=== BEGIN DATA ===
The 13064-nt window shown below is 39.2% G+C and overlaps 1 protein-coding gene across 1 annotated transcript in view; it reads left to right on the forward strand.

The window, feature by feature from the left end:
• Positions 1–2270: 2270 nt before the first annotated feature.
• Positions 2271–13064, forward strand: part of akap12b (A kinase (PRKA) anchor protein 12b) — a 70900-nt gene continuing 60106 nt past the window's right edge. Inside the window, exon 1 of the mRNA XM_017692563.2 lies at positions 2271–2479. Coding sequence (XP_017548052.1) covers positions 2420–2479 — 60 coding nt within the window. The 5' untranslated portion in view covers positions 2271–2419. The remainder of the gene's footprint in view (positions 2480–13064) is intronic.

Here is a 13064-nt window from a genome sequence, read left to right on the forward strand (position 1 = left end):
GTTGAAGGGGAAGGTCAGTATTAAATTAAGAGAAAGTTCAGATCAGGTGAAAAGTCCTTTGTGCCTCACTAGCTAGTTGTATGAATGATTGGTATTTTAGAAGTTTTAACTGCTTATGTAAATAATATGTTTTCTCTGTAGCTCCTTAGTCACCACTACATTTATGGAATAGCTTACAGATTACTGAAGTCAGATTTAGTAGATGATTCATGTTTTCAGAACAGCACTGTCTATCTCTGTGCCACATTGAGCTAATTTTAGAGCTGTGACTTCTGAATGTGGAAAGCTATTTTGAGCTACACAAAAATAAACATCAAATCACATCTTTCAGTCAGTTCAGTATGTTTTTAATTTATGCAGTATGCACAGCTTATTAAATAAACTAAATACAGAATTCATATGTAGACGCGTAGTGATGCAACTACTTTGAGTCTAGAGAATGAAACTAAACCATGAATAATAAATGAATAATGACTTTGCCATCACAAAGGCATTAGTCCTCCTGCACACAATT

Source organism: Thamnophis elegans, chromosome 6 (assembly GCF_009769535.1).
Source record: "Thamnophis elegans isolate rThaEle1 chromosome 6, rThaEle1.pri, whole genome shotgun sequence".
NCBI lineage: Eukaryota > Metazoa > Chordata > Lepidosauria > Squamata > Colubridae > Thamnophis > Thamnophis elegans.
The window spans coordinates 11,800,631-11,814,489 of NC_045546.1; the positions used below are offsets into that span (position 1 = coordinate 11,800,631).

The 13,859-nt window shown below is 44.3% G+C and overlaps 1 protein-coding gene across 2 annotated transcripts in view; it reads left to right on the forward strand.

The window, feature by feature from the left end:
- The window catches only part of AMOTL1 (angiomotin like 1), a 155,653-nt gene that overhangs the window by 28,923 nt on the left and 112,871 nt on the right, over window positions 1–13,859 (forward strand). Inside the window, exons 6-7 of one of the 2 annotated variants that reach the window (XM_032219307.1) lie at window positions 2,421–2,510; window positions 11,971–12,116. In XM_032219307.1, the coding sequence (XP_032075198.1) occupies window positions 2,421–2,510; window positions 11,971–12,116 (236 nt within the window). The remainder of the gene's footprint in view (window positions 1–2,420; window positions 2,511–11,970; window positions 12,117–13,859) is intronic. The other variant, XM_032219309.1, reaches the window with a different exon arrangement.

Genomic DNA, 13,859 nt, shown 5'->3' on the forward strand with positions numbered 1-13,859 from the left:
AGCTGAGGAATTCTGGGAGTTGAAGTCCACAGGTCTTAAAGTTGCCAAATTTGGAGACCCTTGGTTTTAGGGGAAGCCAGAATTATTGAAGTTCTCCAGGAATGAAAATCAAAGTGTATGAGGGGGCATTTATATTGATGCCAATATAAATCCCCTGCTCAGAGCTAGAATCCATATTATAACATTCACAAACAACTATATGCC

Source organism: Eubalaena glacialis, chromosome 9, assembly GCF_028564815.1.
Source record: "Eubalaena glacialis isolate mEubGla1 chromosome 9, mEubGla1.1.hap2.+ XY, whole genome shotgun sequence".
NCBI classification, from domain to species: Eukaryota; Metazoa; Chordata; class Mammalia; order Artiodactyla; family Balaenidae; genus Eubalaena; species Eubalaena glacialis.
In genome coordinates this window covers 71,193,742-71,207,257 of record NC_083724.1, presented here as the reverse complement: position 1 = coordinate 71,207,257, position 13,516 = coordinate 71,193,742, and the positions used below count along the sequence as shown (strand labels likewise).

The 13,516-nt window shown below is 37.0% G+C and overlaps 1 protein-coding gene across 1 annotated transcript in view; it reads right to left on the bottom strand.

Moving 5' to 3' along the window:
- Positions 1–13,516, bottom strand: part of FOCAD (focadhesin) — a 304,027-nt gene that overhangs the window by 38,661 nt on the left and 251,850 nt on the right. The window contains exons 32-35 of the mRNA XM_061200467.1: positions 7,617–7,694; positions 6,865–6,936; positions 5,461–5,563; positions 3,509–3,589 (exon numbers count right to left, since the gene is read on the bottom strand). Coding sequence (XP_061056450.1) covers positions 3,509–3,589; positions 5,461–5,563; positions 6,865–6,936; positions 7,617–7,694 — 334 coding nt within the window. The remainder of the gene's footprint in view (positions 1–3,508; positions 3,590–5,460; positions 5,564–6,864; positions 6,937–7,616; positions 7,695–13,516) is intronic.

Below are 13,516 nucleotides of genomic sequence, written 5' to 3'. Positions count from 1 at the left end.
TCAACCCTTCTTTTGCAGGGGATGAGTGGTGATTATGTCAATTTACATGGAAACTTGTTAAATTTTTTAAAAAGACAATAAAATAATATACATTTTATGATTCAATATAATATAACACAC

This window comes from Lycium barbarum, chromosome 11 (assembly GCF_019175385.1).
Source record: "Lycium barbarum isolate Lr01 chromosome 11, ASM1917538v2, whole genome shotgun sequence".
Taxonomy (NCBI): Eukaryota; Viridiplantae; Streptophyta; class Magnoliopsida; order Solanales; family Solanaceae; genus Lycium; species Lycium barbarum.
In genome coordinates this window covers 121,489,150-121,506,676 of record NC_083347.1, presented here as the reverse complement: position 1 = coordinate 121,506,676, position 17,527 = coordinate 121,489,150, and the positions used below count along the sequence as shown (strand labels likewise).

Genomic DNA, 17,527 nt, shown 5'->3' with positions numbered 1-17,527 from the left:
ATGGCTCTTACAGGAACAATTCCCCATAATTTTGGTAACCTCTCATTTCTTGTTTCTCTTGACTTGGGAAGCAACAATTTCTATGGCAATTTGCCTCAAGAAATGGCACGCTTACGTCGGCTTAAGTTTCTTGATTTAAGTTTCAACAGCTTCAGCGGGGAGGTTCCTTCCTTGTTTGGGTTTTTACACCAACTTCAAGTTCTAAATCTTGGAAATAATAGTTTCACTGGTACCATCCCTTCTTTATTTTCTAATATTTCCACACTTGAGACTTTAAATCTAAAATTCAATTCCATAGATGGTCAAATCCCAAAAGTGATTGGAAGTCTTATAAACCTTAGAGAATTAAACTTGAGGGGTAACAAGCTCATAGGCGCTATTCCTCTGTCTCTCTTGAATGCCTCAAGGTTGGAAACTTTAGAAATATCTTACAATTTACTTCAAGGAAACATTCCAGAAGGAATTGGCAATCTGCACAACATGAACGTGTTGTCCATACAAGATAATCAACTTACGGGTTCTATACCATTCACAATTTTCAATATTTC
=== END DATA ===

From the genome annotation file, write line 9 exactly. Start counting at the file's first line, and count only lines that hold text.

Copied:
NCBI lineage: Eukaryota > Metazoa > Chordata > Lepidosauria > Squamata > Colubridae > Thamnophis > Thamnophis elegans.